One of the modern pioneers of electrification could bet on a combination of a hydrogen-burning engine and an electric motor powered by compact batteries.
Toyota Prius, first introduced in 1997, has become one of the modern pioneers of electrification and hybridization in the automotive industry. Over time, in addition to the hybrid, the Prius also received a plug-in hybrid powertrain and a relatively interesting and, above all, aerodynamically shaped body.
In short, the carmaker is still trying to attract new customers to the new model, which it is trying to reach in new ways. Obviously, however, he does not want to turn the Prius into a classic electric car, whether battery or hydrogen, which would increase its price and make it less accessible to the masses. However, there is one interesting alternative.
According to Forbes magazine, Toyota could introduce the fifth generation of the Prius model next year. A year later, the carmaker could introduce an unusual plug-in hybrid, which can be equipped with a hydrogen-burning engine in combination with an electric motor. The Japanese website Best Car Web came up with similar information, but according to us, we will not see a hydrogen plug-in hybrid until 2025 at the earliest.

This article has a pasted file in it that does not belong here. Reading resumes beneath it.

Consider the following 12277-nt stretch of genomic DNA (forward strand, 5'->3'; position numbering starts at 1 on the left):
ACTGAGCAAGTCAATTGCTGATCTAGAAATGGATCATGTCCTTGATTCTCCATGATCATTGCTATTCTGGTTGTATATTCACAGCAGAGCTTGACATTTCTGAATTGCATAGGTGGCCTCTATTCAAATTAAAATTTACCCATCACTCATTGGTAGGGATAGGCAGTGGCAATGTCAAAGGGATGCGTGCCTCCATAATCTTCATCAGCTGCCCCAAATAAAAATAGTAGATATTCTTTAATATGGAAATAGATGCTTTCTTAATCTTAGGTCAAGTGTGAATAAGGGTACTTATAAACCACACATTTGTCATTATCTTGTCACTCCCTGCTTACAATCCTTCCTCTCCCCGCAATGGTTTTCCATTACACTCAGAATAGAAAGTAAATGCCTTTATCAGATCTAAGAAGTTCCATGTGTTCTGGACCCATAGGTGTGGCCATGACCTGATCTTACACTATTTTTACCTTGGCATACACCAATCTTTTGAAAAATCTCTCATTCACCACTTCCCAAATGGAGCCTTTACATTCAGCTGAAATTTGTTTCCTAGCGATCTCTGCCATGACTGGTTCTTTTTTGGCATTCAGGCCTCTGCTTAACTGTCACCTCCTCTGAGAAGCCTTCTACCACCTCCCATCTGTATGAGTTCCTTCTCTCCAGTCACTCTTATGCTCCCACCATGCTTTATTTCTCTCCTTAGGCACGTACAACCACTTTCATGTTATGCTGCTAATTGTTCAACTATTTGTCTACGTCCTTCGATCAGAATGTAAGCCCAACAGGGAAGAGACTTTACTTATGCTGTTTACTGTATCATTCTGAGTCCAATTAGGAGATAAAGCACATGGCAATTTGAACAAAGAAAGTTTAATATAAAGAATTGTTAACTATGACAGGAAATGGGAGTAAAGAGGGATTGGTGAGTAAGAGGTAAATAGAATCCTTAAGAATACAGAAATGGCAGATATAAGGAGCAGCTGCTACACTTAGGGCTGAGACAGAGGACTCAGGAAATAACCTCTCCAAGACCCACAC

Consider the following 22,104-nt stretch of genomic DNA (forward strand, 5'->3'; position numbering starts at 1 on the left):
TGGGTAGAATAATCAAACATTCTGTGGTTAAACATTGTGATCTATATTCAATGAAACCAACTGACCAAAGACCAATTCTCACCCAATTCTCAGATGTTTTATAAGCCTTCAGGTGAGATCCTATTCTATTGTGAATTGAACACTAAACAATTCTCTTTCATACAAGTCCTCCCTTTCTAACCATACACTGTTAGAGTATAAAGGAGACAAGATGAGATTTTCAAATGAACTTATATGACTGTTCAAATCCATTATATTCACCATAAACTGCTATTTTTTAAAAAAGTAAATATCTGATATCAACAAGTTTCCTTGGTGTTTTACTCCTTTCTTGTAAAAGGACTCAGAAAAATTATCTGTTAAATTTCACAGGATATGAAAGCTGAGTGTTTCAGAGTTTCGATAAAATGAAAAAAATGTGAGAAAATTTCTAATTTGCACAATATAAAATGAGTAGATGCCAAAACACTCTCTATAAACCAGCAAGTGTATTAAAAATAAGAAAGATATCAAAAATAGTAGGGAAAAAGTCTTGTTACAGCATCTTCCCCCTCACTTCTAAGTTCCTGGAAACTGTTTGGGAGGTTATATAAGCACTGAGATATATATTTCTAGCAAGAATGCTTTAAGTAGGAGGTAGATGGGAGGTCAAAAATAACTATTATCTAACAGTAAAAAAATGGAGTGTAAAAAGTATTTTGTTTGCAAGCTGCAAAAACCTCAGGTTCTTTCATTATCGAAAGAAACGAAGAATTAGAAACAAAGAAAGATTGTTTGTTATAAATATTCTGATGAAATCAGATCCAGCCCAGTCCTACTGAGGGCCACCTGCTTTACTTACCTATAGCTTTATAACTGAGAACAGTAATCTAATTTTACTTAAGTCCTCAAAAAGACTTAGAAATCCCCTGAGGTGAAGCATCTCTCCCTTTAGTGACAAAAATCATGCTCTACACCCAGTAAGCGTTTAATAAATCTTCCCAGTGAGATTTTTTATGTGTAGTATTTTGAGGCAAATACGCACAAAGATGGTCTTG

To clarify, let’s add that the hydrogen-burning engine was introduced by Toyota in a modified Corolle race. At that time, it was a 1.6-liter three-cylinder from the GR Yaris model, which received a modified fuel line and three carbon tanks. Except for modifications to the fuel system, however, the engine was to remain more or less in series condition.
The new technology is still in the development phase, but it already promises interesting benefits. Thanks to the rapid combustion of hydrogen (faster than gasoline), the engine should have very fast reactions. In addition, its CO2 emissions are almost zero, but due to the occasional burning of oil, it shows small NOx emissions.
Toyota is currently testing the new engine during endurance racing, and its development is likely to take a few more months. Despite the complications, the car equipped with this engine was able to complete its first race.
If the information of foreign colleagues were confirmed and Toyota actually managed to offer the Prius with a plug-in hybrid device combining a hydrogen-burning engine and an electric motor, the fifth generation of the Prius would probably have achieved another historic success. However, in order for the car to be able to make full use of its hydrogen potential, it will be necessary to significantly expand the network of hydrogen filling stations.